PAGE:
Not sure how to proceed? Any help would be appreciated

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So I went for an annual check up at the obgyn and they tested my blood (just standard tests like the liver, etc) and to my complete shock they said I had hypothyroidism because my tsh was at 5.4. which seems odd because my free t4 was at 1.3 which I believe is normal.

They wanted to put me on meds right away but I didn't want to just jump into anything, and I don't think an obgyn should be treating a thyroid disorder... if I have one?

I was so shocked about this "diagnosis" because I've had little to no symptoms. Im quite skinny, I exercise all the time, I eat really healthy, I've always had a high metabolism and no thyroid disorders run in my family. Yes I'm tired sometimes, and my hair and skin are dry but I didnt think it had anything to do with a thyroid issue.

I don't know if they're genetic but I don't know how I could possibly just suddenly have this disease out of the blue. Can these things just happen? And do I actually have hypothyroidism? Should I get tested again or see a specialist?

Any advice would be really appreciated. I am just so confused and I don't know what to do.

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6 Replies

  • Posted

    I should also mention that I'm only 25 years old.

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    • Posted

      It doesn't matter what how old you are you can have thyroid problems when your really really young and middle-aged an old definitely get into endocrinologist as soon as possible and make sure you bring a copy of the blood work with you. I hope this helps you.

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  • Posted

    Get a copy of your blood results from your doctor and then make an appoint with the endocrinologist bring up blood work with you and then look at that and now we test your blood see where it's at and see if you really do have it or not that way it'll put your mind at ease but you definitely get into an endocrinologist ASAP

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  • Posted

    Hi Nicole, first off, the good news is that you're likely in the early stages of hypothyroidism: minimal symptoms and spiked TSH. In advanced cases, the TSH often no longer shows as spiked, as the body eventually gives up... And the t3 and t4 levels fall, resulting in more pronounced symptoms.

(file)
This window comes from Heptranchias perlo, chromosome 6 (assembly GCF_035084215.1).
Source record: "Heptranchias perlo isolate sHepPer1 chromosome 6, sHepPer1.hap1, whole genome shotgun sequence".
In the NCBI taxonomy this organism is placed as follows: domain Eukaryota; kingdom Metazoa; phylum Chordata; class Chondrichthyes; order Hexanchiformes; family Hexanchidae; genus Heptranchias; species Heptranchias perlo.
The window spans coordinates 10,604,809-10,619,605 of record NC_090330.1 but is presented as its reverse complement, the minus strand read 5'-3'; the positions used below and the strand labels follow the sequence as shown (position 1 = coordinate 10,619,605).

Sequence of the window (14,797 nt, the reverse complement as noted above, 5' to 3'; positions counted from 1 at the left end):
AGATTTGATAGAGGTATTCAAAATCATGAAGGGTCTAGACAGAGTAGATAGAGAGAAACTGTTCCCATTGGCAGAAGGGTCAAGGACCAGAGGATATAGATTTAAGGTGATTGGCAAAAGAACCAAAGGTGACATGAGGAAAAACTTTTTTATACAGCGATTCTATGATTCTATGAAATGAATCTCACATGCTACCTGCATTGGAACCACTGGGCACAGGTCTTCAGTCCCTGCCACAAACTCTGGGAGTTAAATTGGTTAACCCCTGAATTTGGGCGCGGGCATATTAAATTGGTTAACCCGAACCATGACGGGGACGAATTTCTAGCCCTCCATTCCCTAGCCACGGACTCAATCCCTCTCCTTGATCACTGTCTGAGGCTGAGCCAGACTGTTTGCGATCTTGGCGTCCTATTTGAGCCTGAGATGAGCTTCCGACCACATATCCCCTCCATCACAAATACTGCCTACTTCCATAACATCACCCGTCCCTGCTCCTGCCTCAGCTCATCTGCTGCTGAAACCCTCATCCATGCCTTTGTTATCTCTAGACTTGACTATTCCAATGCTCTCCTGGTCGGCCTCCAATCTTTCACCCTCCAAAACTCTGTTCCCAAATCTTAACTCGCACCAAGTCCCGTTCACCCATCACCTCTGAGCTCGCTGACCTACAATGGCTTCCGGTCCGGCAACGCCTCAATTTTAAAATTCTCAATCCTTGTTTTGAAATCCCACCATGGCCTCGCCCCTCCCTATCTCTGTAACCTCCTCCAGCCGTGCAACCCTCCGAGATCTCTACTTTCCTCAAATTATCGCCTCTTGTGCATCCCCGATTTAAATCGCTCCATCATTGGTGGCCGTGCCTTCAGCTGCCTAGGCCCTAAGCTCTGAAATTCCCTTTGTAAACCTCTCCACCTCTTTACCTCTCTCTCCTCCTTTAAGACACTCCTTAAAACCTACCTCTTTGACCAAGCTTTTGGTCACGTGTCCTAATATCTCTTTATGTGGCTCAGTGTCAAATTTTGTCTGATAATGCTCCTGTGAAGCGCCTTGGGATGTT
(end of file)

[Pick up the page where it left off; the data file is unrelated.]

Also in your favor is that your body is still able to properly regulate your thyroid levels, which is what it's supposed to do. 

    A work of caution, however, is that hypothyroid disease often oscillates between hyper and hypo in the early stages, so a change in metabolism towards weight loss could actually be caused as the body's ability to regulate metabolism decreases, while the thyroid disease progresses. So keep this in mind if you're looking at weight gain or loss as a symptom indicator.

    Lastly, thyroid disease can be brought in by a myriad of factors, some genetic, but mostly environmental and dietary. So you do have some ability to manage the disease if you know what you're doing.  I actually had a spiked TSH in my bloodwork several decades ago and inadvertently was able to get the thyroid disease into remission for two decades. 

    Do do some online research and see what resonates for you.

     

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  • Posted

    I suggest you get tested again and see a endocrinologist, particularly as you have no major symptoms.
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  • Posted

    Well first I would say to you anything wrong with your periods go see your doctor explain to him and ask all the questions you can about what is going on? And say this if this was you what would you do? You see this will make the doctor feel like your really appreciate them, and they should say well if it was me then I would do this or that! If they say anything else go see another doctor, I would ask friends family about which doctor they go to and ask them if he/she is a good doctor!

    The second thing is this my fiancee had hypothyroidism and she became pregnant she had irregular periods sometimes would miss for 5-8 months she was over weight and when I got the results of her bloods I told her I would cure this for her because I have worked with curing illnesses with food for around 15 years and have had some success with this diet my fiancee has recovered lost all the weight!

    The diet is simple you eat foods high in protein, you see in most cases it's the immune system that is attacking the thyroid and the protein feeds the cells of your body just like the thyroid would feed the cells of your body with the protein that you eat so with the immune system attacking the thyroid you must not eat the foods that are boosting the immune system these foods are as follows - 

    Cabbage

    Carrots

    Cauliflower 

    Broccoli 

    Turnip 

    You will be able to eat these foods after your body returns to "normal" this will only take around 4-5 weeks! 

    My fiancee has now been off any tablets for this for the last 18 months and she feels fine she has just recently had 2 periods in a row and she cont remember the last time this happened!

    She worked for a doctor and he has said if you have regular periods it means your healthy! 

    Best Regards,

    James.

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